Source Code

All source code for this post, including the Kafka Connect configuration files and the Helm chart, is open-sourced and located on GitHub.

Authentication and Authorization

Amazon MSK provides multiple authentication and authorization methods to interact with the Apache Kafka APIs. For example, you can use IAM to authenticate clients and to allow or deny Apache Kafka actions. Alternatively, you can use TLS or SASL/SCRAM to authenticate clients and Apache Kafka ACLs to allow or deny actions. In my last post, I demonstrated the use of SASL/SCRAM and Kafka ACLs with Amazon MSK, Securely Decoupling Applications on Amazon EKS using Kafka with SASL/SCRAM.

Any MSK authentication and authorization should work with Kafka Connect, assuming you correctly configure Amazon MSK, Amazon EKS, and Kafka Connect. For this post, we are using IAM Access Control. An IAM Role associated with a Kubernetes service account (IRSA) allows EKS to access MSK and S3 using IAM (see more details below).

Sample PostgreSQL Database

There are many sample PostgreSQL databases we could use to explore Kafka Connect. One of my favorite, albeit a bit dated, is PostgreSQL’s Pagila database. The database contains simulated movie rental data. The dataset is fairly small, making it less ideal for ‘big data’ use cases but small enough to quickly install and minimize data storage and analytics costs.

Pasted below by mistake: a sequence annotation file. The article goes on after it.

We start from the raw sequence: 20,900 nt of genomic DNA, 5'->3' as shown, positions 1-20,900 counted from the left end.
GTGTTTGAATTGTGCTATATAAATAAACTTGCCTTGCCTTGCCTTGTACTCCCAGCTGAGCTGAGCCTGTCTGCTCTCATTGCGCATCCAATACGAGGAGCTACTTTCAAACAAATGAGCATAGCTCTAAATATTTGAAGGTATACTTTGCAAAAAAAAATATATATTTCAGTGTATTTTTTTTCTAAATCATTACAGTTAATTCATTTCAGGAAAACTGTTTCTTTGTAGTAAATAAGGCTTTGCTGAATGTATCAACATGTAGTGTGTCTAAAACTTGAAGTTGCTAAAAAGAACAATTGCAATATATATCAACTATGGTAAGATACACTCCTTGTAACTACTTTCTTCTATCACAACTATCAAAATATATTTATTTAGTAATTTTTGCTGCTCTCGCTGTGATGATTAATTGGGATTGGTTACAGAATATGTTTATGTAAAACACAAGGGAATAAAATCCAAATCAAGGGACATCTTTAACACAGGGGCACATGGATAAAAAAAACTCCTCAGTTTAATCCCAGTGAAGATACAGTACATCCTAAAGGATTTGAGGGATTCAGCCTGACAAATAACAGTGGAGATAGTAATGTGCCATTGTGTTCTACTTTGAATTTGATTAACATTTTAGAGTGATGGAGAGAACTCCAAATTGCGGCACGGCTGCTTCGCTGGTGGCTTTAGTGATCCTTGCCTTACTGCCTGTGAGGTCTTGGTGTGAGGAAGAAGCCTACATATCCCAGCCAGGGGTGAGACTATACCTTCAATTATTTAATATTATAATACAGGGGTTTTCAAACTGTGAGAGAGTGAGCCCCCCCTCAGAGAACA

Pagila database schema diagram

Before continuing, create a new database on the Amazon RDS PostgreSQL instance and populate it with the Pagila sample data. A few people have posted updated versions of this database with easy-to-install SQL scripts. Check out the Pagila scripts provided by Devrim Gündüz on GitHub and also by Robert Treat on GitHub.

Last Updated Trigger

Each table in the Pagila database has a last_update field. A convenient way to detect changes in the Pagila database, and ensure those changes make it from RDS to S3, is to have Kafka Connect use the last_update field. This is a common technique to determine if and when changes were made to data using query-based CDC.